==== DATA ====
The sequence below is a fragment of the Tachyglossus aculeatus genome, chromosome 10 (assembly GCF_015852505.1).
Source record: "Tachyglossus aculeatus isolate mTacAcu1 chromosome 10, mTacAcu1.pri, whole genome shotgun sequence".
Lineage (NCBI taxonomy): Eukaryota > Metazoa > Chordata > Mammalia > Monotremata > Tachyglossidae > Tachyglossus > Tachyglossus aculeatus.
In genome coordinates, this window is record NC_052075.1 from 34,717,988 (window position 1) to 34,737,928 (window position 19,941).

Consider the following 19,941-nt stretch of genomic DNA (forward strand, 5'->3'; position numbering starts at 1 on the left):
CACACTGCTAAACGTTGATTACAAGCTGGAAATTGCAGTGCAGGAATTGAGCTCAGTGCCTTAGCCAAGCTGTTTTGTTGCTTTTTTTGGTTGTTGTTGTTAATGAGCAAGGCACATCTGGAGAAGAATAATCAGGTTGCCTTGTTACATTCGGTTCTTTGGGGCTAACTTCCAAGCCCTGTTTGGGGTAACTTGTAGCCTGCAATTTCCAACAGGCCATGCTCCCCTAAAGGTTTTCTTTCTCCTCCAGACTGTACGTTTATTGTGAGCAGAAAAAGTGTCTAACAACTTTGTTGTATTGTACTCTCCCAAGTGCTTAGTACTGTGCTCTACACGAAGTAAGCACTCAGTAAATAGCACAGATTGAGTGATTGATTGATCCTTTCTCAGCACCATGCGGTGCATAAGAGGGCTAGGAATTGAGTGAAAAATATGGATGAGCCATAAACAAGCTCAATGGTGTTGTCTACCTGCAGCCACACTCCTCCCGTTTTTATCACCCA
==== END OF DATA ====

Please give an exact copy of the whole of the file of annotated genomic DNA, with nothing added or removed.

The sequence below is a fragment of the Tachyglossus aculeatus genome, chromosome 10 (assembly GCF_015852505.1).
Source record: "Tachyglossus aculeatus isolate mTacAcu1 chromosome 10, mTacAcu1.pri, whole genome shotgun sequence".
Lineage (NCBI taxonomy): Eukaryota > Metazoa > Chordata > Mammalia > Monotremata > Tachyglossidae > Tachyglossus > Tachyglossus aculeatus.
In genome coordinates, this window is record NC_052075.1 from 34,717,988 (window position 1) to 34,737,928 (window position 19,941).

Consider the following 19,941-nt stretch of genomic DNA (forward strand, 5'->3'; position numbering starts at 1 on the left):
CACACTGCTAAACGTTGATTACAAGCTGGAAATTGCAGTGCAGGAATTGAGCTCAGTGCCTTAGCCAAGCTGTTTTGTTGCTTTTTTTGGTTGTTGTTGTTAATGAGCAAGGCACATCTGGAGAAGAATAATCAGGTTGCCTTGTTACATTCGGTTCTTTGGGGCTAACTTCCAAGCCCTGTTTGGGGTAACTTGTAGCCTGCAATTTCCAACAGGCCATGCTCCCCTAAAGGTTTTCTTTCTCCTCCAGACTGTACGTTTATTGTGAGCAGAAAAAGTGTCTAACAACTTTGTTGTATTGTACTCTCCCAAGTGCTTAGTACTGTGCTCTACACGAAGTAAGCACTCAGTAAATAGCACAGATTGAGTGATTGATTGATCCTTTCTCAGCACCATGCGGTGCATAAGAGGGCTAGGAATTGAGTGAAAAATATGGATGAGCCATAAACAAGCTCAATGGTGTTGTCTACCTGCAGCCACACTCCTCCCGTTTTTATCACCCA